The real problem for Blair was that he occupied a job whose powers were defined in law, but not in practice. The DNI post was created in 2004 as part of the reorganization of the intelligence community following the Sept. 11, 2001 attacks. The idea was to create a CEO for the intelligence community - someone who could "connect the dots" among the nation's 16 different intelligence organizations.
Blair was the third person to hold the job, and he inherited the confusions and conflicts that had been part of its creation. Critics argued that the DNI operation just added more layering and bureaucracy to an intelligence community that already had too much of both. The DNI's staff kept on expanding, and other agencies balked at what they saw as redundant functions.
Blair thought, reasonably enough, that his job was to run the intelligence community. But nearly all of the intelligence chiefs have other bosses. The FBI director reports to the attorney general. The heads of the surveillance agencies, the NSA and NRO, report to the Secretary of Defense. That left the CIA director as Blair's only important direct underling, which led to the battle with Panetta.
The flashpoint was Blair's demand last year that he be able to review the appointments of chiefs of station overseas and, where he thought appropriate, install his own representative as the top U.S. intelligence officer in a foreign country. Panetta went to the White House to protest what he saw as an attempt to gut the power of a politically weakened CIA. Blair, the retired four-star admiral, was enraged by what one of his aide's described as Panetta's "insubordination."
The Obama White House didn't need this intramural quarrel, and it was clear from the beginning that the elbows-out admiral was going to lose. Vice President Joe Biden was called in to adjudicate, and he basically sided with Panetta and the CIA. Blair was supposed to get on with the coordination mission.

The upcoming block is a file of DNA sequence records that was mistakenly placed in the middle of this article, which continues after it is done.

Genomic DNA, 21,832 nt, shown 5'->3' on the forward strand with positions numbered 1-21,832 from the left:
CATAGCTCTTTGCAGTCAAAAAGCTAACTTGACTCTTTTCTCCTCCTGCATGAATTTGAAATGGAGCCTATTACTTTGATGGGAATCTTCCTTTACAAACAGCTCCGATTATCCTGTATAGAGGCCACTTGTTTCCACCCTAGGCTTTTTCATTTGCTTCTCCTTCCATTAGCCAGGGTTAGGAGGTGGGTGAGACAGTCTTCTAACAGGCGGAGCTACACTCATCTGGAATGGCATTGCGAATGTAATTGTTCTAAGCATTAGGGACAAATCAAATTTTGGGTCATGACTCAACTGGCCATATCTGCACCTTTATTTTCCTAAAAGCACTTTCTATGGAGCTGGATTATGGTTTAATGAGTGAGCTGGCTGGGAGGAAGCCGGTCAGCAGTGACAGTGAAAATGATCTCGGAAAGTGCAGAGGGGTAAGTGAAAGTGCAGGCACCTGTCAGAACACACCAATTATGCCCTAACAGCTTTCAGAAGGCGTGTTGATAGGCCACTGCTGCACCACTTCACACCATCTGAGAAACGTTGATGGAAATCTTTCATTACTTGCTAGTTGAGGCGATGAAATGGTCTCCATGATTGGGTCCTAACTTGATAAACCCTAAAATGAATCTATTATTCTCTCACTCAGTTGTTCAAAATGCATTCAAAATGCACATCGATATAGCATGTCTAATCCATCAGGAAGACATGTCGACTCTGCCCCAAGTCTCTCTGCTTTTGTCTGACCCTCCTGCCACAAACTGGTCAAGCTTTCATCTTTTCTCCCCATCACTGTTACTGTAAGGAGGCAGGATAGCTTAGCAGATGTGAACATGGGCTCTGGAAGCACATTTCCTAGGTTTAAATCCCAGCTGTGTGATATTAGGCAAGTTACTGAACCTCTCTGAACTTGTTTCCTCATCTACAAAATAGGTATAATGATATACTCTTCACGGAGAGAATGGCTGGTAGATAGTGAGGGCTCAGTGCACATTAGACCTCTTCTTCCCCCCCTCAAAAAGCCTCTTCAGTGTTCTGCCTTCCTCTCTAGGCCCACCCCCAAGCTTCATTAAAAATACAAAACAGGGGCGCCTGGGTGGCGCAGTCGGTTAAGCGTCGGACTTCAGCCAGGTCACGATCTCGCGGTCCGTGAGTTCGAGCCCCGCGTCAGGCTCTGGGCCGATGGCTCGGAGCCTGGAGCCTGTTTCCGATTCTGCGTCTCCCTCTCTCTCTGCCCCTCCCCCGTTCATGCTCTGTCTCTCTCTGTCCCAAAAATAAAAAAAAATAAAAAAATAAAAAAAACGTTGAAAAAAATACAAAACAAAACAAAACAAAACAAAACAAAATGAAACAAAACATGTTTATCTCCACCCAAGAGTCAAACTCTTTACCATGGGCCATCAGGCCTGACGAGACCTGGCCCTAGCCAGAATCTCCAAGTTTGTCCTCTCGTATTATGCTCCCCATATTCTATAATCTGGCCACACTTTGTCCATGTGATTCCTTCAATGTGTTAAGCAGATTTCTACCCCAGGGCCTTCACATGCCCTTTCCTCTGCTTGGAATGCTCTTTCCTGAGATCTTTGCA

The final accident that befell Blair was the Christmas Day bombing attempt by Umar Farouk Abdulmutallab. As the White House reconstructed the chain of missed signals and poorly coordinated intelligence, officials concluded that this was another failure to "connect the dots" - a repetition of precisely the problems that the DNI operation was supposed to fix. The rumors started flying soon after that Blair would be out.
Changing the person who occupies the DNI position will reduce friction temporarily, but the real problem is the definition of the job. If the DNI is supposed to be the intelligence czar, then he can't have such a high-profile political underling as the CIA director. A better idea, in my view, is for the DNI to be a low-visibility facilitator - an intelligence community version of the director of the Office of Management and Budget. The OMB has power, through its review of budgets and personnel, but it doesn't pretend to have line operating authority. That's the right model.